If you – or both you and your former spouse – are high-earners, you likely have busy schedules, taxing career obligations, and a lifestyle that may be unpredictable at times. This is why working with your family attorney to build a comprehensive parenting plan that takes those things into account is so important. The advice and guidance of a family attorney in creating your parenting plan is invaluable. They have likely worked with countless other parents who lived similar lifestyles and may be able to help you consider things from different perspectives, as well as develop creative solutions to challenging issues and anticipate future complications.
Your parenting plan should touch on as many of the factors that will affect your time with your kids, such as whether you’ll employ childcare staff (like a nanny or au pair), how you’ll make travel arrangements if you are parenting from a long distance or internationally, how to divide holiday visitation, handling financial responsibilities beyond basic child support (such as private schooling or extracurricular activities), and others related to your unique circumstances.
Tip #3: Do Your Part To Maintain Open And Effective Communication.
Similarly, even if you have unresolved issues or feelings toward your ex, you will still need to communicate with them regularly regarding the children you share. Communication should be kept respectful, even if you disagree with them at times; blame games, insults, and negativity are not productive forms of communication. You each have essential information and unique perspectives that may benefit the other when it comes to ensuring your children are cared for in every possible way.
Many co-parents have found it beneficial to have one regularly scheduled phone call that occurs either weekly or bi-weekly, in which there is a strict agenda of child-related topics to discuss, such as the parenting time-sharing schedule, upcoming events, academic performance, etc. If your ex still seems intent on starting arguments or bringing up past conflict, you can politely disengage from the conversation by saying, “This isn’t working; we should end the call and try again at another time.”
Moreover, there are many apps and tools on the market that divorced parents find beneficial. They assist co-parents in communicating effectively through direct messaging, sharing schedules, tracking critical documents, and more. Some popular apps include Our Family Wizard, Onward, Custody X Change, Cozi, and App Close.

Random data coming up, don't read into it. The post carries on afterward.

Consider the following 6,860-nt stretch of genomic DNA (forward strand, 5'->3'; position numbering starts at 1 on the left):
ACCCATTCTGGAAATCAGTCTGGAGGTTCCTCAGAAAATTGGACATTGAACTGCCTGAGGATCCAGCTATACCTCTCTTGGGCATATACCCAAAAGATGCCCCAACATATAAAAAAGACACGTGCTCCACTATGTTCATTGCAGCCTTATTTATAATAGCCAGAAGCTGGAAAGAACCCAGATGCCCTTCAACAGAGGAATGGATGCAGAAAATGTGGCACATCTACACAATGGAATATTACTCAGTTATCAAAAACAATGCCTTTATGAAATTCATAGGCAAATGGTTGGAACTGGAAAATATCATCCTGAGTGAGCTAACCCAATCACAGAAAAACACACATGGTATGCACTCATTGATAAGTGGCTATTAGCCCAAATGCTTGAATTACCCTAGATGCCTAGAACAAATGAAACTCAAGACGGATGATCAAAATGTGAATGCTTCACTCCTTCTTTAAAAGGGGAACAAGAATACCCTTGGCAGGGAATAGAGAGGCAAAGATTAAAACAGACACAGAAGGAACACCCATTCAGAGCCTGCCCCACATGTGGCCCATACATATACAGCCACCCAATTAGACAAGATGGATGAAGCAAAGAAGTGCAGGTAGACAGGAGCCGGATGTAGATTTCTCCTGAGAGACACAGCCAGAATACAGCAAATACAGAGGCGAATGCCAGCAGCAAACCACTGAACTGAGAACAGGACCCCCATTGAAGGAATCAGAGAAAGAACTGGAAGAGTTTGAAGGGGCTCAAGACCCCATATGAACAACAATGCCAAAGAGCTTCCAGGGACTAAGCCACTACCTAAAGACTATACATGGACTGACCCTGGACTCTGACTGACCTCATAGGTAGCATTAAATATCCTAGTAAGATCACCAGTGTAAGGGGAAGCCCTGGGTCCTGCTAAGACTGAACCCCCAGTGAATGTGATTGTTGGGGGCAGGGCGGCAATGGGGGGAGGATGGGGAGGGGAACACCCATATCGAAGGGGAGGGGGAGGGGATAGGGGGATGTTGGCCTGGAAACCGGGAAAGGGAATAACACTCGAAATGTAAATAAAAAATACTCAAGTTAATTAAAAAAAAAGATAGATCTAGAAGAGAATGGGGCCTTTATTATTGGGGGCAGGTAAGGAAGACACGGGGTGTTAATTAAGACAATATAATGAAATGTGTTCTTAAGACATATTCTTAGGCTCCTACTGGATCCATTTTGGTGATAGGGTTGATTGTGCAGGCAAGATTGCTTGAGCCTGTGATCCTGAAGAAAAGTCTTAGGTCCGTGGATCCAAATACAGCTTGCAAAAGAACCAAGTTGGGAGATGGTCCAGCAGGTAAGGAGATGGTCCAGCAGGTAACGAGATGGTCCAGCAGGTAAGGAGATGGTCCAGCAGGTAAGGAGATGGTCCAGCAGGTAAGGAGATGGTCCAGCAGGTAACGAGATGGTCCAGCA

Tip #4: Utilize Professional Support As Needed.
It can’t be overstated how worthwhile your family attorney’s experience and perspective can be in helping you navigate matters related to your custody case. Many people operate under the false assumption that custody determination needs to be a heated court battle every step of the way. This is simply not true. Most high-net-worth parents find litigation alternatives such as collaboration or mediation to be most beneficial when it comes to saving time and money, in addition to protecting the privacy of you and your family. They can also assist you in the modification process if, down the line, the current arrangements need to be adjusted to reflect the changes that often accompany growing children.
Furthermore, other professionals such as child psychologists, co-parenting counselors, or coaches may impact your situation. These individuals seek to improve communication and teach productive conflict resolution skills so divorced or separated parents can raise their children cohesively.
Call Freed Marcroft Today
Let our team of experienced family attorneys play a part in your journey to living the life you’ve always envisioned for yourself. Whether you need exceptional legal representation in a custody matter like mediation, collaboration, or modification, you can rely on our firm’s decades of combined experience in family law. Contact our office to schedule your initial consultation, and let us help you take the first step in the right direction.